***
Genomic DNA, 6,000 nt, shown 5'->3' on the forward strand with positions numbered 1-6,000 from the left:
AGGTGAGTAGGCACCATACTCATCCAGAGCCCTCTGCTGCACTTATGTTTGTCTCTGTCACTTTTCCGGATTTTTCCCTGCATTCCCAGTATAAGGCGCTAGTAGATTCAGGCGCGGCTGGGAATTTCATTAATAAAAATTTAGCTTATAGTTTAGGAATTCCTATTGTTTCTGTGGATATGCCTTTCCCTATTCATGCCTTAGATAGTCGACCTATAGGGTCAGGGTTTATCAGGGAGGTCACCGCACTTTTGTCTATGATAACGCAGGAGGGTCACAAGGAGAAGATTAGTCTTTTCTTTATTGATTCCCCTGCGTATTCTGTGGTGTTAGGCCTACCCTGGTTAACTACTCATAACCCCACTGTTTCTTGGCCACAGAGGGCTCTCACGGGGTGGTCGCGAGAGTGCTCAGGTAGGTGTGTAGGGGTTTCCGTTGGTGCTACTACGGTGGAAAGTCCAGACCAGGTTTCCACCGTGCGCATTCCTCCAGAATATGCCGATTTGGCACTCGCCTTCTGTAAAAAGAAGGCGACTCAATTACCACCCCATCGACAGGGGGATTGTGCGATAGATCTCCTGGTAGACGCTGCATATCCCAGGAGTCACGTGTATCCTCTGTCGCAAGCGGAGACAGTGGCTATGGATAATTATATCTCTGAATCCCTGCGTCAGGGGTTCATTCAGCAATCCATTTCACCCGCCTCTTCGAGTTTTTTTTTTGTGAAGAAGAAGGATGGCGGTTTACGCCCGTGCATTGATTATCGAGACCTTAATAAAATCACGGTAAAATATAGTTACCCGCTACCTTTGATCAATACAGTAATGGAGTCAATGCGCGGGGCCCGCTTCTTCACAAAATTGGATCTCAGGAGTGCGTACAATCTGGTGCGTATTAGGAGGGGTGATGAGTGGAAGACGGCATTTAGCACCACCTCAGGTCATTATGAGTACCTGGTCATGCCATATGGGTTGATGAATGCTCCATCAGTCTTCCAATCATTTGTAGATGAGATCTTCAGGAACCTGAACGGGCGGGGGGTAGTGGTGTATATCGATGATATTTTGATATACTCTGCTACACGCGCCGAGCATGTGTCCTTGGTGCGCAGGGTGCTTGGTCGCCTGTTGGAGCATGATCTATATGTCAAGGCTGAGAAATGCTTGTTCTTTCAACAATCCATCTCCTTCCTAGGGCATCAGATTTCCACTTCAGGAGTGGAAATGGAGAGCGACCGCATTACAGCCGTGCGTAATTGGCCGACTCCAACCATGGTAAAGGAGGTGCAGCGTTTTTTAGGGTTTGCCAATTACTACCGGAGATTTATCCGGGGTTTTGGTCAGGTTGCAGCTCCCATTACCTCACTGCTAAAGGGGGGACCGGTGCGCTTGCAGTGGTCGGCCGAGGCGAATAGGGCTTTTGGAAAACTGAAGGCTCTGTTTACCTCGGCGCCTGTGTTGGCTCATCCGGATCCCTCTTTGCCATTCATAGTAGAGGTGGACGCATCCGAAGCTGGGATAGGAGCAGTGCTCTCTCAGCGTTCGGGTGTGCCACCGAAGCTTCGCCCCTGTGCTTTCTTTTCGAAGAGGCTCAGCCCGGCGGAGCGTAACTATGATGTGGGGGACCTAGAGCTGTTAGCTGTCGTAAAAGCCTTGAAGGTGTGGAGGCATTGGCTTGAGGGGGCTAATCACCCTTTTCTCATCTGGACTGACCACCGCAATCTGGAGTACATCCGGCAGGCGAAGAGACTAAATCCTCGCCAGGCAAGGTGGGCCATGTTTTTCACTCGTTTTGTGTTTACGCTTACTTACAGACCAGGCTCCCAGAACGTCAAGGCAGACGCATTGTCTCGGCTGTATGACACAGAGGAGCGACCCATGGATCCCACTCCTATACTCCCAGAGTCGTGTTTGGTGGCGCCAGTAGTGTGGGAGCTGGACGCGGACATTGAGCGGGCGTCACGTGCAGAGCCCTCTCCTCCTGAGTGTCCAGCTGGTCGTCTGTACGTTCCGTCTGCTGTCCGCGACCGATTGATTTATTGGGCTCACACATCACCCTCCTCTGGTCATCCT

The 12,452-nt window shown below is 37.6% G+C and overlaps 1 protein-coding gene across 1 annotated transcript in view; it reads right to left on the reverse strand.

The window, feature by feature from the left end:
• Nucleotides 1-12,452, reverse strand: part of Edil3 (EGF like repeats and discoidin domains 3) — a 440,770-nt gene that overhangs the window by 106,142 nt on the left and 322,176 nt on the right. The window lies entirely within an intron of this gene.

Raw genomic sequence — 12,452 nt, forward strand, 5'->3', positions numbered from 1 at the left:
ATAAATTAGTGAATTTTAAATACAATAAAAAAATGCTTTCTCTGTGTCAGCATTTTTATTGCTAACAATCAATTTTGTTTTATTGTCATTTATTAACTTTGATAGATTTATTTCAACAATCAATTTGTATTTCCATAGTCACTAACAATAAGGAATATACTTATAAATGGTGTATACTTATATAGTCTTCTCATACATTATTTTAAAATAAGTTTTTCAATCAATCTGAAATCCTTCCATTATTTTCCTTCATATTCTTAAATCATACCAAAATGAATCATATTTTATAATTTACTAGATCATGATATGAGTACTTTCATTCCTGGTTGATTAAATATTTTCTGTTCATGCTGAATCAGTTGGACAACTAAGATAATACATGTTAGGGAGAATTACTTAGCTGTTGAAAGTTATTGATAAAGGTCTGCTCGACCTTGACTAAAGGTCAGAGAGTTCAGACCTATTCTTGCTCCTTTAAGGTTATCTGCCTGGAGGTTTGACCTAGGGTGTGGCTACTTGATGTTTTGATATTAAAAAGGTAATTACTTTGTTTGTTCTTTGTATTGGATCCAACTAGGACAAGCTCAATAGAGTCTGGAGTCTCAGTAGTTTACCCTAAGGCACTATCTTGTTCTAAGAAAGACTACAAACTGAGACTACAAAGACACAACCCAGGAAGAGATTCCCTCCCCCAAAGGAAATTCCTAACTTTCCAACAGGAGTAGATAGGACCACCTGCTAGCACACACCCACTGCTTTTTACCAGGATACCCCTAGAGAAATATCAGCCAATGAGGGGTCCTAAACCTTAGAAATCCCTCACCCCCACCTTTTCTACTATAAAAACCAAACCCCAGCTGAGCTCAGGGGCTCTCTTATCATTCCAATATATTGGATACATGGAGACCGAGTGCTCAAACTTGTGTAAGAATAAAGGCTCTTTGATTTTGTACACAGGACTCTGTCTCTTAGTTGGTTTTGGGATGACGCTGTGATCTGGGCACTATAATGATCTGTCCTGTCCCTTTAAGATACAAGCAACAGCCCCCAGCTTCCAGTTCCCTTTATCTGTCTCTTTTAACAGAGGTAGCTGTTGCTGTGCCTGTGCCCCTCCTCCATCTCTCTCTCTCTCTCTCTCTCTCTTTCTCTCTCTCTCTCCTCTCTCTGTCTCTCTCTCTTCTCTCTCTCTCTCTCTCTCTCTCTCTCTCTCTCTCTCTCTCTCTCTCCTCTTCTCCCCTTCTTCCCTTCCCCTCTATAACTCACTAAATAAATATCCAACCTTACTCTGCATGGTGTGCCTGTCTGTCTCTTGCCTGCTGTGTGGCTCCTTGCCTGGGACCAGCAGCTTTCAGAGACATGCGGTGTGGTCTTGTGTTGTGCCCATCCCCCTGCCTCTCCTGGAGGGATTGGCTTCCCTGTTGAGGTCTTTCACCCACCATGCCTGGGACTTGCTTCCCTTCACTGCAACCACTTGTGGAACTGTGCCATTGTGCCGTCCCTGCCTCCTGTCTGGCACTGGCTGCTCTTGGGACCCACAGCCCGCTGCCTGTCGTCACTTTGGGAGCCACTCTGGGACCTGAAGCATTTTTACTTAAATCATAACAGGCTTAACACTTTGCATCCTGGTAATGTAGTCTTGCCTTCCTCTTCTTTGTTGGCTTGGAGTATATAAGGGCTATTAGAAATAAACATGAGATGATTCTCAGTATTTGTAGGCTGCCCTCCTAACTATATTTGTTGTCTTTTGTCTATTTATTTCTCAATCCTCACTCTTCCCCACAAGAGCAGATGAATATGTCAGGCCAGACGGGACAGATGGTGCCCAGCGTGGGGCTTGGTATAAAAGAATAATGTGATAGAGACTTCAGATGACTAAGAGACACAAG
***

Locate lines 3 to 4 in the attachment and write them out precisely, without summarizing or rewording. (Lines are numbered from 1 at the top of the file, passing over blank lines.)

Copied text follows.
The 12,452-nt window shown below is 37.6% G+C and overlaps 1 protein-coding gene across 1 annotated transcript in view; it reads right to left on the reverse strand.

The window, feature by feature from the left end: